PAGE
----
Wednesday, October 1, 2008

‘Greetings from Pittsburgh: Neighborhood Narratives’ Premiers to a Sold-Out Audience at the Regent Square Theatre

The Regent Square Theatre welcomed a full house on Sept. 25, 2008, when “Greetings from Pittsburgh: Neighborhood Narratives” made its much-anticipated debut. Neighborhood Narratives is a collection of nine short films – written, directed and produced by Pittsburgh’s own – highlighting the city’s unique neighborhoods through creative storytelling.

“This was a project that emerged after Kristen and I saw ‘Paris Je t’aime last year,'” Andrew Halasz, project co-creator along with Kristen Lauth Shaeffer, told the audience before the show began. (“Paris Je t’aime” is a compilation of 18 short films celebrating the neighborhoods in Paris, France.) “We thought, ‘Why don’t we do this in Pittsburgh?’”

Audience members were glued to the screen as Neighborhood Narratives took them on a sometimes amusing, sometimes dramatic, but always interesting ride through neighborhoods such as Bloomfield, Oakland and the Strip District.

Following the premier was a reception at the Concept Art Gallery where audience members had the opportunity to meet some of the filmmakers and actors involved with the project.

“This was the biggest thing that I was ever a part of,” said an excited Timothy R. Hall, whose short film, “What Green Could Be,” told the story of a young man who grew up in the Hill District.

Hall was right – if its sold out premier was any indication, Neighborhood Narratives was going to be huge.

“We had such a great turnout,” said Shaeffer, referring to the crowd that gathered for the premier. “It made us so happy to see that Pittsburgh supported our film because that’s really who this was for.”

An hour and forty minutes long, the film opened with a story about the South Side and ended with the hosting neighborhood, Regent Square. Bloomfield, Downtown, the Hill District, Homestead, Lawrenceville, Oakland, and the Strip District were also featured.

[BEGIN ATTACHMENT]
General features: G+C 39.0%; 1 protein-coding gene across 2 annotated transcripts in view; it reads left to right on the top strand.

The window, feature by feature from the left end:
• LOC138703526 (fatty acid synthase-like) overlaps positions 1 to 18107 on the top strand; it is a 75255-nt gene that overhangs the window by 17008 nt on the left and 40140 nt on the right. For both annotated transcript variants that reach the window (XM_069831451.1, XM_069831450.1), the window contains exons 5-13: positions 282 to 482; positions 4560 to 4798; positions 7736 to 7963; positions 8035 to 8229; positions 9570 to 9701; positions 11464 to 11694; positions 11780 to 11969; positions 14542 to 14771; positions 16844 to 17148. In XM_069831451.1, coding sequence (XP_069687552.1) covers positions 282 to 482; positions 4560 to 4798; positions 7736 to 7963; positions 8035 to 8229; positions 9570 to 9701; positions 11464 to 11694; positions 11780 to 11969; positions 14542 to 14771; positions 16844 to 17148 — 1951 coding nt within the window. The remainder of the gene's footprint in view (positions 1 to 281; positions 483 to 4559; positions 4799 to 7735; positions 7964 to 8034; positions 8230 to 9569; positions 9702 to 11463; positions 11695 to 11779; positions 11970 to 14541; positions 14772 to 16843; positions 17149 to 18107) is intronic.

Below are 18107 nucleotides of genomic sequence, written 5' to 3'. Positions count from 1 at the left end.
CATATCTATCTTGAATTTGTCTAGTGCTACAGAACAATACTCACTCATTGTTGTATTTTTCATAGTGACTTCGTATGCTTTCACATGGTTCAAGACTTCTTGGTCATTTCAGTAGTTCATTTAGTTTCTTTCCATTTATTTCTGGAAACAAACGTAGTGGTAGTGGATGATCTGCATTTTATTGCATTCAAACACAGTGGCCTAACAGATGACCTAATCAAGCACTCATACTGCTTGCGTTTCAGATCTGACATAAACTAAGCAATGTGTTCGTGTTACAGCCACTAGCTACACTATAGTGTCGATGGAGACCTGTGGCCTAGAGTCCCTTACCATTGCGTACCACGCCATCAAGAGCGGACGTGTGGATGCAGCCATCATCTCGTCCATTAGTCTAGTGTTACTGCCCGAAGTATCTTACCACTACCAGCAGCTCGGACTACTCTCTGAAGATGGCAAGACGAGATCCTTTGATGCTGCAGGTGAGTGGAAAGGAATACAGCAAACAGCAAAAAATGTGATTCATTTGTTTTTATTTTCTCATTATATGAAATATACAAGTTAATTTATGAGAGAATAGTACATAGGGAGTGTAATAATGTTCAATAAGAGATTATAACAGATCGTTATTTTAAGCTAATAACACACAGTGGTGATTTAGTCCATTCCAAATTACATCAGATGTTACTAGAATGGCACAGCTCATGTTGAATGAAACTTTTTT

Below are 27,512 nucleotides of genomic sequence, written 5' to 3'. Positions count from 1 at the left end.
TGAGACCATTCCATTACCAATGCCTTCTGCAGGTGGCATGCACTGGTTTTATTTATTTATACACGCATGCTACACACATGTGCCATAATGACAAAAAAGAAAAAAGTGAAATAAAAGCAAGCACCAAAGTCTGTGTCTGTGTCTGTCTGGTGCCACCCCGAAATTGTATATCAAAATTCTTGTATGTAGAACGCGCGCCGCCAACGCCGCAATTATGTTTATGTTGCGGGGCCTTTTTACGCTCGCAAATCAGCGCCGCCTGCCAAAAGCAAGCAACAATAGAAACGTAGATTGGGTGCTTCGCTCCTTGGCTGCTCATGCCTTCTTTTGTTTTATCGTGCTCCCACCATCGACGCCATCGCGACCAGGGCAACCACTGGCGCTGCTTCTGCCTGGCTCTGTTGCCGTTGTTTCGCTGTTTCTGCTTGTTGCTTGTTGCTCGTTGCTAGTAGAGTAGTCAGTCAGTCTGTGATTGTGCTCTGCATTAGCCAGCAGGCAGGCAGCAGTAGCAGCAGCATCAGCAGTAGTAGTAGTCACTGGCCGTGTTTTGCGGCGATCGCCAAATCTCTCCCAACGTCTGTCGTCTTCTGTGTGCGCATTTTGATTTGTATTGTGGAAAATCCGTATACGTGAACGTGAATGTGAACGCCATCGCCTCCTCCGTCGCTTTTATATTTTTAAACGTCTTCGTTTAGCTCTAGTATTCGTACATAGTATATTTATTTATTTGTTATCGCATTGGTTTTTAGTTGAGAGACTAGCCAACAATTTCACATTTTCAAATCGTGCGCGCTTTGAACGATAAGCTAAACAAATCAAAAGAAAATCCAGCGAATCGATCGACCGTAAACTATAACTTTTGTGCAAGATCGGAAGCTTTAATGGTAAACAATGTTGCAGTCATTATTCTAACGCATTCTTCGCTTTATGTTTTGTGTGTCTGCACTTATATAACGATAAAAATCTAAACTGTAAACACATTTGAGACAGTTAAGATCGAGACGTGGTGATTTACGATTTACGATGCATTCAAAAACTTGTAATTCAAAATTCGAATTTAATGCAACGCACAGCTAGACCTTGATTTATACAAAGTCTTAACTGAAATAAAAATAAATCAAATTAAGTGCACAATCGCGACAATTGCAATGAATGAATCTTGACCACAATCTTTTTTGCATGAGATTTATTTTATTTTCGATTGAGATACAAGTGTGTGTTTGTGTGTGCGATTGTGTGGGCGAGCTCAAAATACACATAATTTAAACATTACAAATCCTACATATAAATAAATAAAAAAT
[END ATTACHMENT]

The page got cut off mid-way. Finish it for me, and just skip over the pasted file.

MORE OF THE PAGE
Each story had its own unique style, and each successfully captured the personality of its characters and setting. At more than one point, the audience erupted into raucous laughter or enthusiastic applause. “Mombies,” filmed in Lawrenceville, was a mock-horror tale about the contagious nature of motherhood. The audience was in stitches as the main character went screaming down Butler Street with stroller-pushing mommies in pursuit. “Notes in the Valley,” on the other hand, had its viewers on the edge of their seats as a mysterious letter opened the door to an emotional past.

“I thought they did a really good job of pacing the movie to showcase the variety of genres touched on by the different films,” said Jason Sox, who attended the premier. “The drama was mixed between the humorous movies in a way that enhanced them both.”

The next screening of Neighborhood Narratives is scheduled to take place Oct. 3 at The Pump House in Homestead. Tickets are $5 each.

“We’re looking forward to sharing these stories with the rest of Pittsburgh,” said Shaeffer.

1 comment:

Alissa said...

Will former Pittsburghers who live outside the area be able to see the film? Online at some point, perhaps?